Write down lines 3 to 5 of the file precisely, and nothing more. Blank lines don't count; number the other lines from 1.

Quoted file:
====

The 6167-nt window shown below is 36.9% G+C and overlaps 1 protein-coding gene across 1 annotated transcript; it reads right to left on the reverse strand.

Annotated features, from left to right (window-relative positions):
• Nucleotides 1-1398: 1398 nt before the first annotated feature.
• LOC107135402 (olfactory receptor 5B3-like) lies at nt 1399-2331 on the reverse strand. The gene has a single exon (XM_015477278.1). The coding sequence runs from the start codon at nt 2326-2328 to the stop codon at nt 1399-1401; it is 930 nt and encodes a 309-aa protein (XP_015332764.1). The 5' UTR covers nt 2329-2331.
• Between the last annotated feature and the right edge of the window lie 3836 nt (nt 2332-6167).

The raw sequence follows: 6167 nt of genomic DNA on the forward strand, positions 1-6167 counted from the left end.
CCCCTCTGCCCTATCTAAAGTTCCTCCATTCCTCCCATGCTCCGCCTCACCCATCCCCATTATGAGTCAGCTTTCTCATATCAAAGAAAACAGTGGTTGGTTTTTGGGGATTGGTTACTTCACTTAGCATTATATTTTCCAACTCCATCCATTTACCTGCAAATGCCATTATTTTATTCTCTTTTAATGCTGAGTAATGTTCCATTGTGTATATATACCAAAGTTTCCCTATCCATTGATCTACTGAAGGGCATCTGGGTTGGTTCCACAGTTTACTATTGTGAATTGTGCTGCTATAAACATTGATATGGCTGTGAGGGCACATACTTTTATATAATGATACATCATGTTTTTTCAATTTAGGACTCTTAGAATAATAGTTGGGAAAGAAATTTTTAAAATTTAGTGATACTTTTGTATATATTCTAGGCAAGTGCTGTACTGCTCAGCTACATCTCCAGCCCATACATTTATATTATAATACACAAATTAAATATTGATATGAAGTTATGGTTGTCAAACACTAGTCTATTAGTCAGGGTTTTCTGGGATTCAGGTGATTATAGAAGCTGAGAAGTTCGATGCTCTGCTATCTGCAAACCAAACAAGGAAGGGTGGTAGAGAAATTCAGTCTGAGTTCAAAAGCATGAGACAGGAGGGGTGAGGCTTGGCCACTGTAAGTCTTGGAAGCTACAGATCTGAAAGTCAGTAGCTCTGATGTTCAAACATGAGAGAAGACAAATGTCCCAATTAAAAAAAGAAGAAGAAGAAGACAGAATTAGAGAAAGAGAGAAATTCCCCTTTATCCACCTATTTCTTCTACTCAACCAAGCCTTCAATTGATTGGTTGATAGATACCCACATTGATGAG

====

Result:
• Nucleotides 1-1398: 1398 nt before the first annotated feature.
• LOC107135402 (olfactory receptor 5B3-like) lies at nt 1399-2331 on the reverse strand. The gene has a single exon (XM_015477278.1). The coding sequence runs from the start codon at nt 2326-2328 to the stop codon at nt 1399-1401; it is 930 nt and encodes a 309-aa protein (XP_015332764.1). The 5' UTR covers nt 2329-2331.
• Between the last annotated feature and the right edge of the window lie 3836 nt (nt 2332-6167).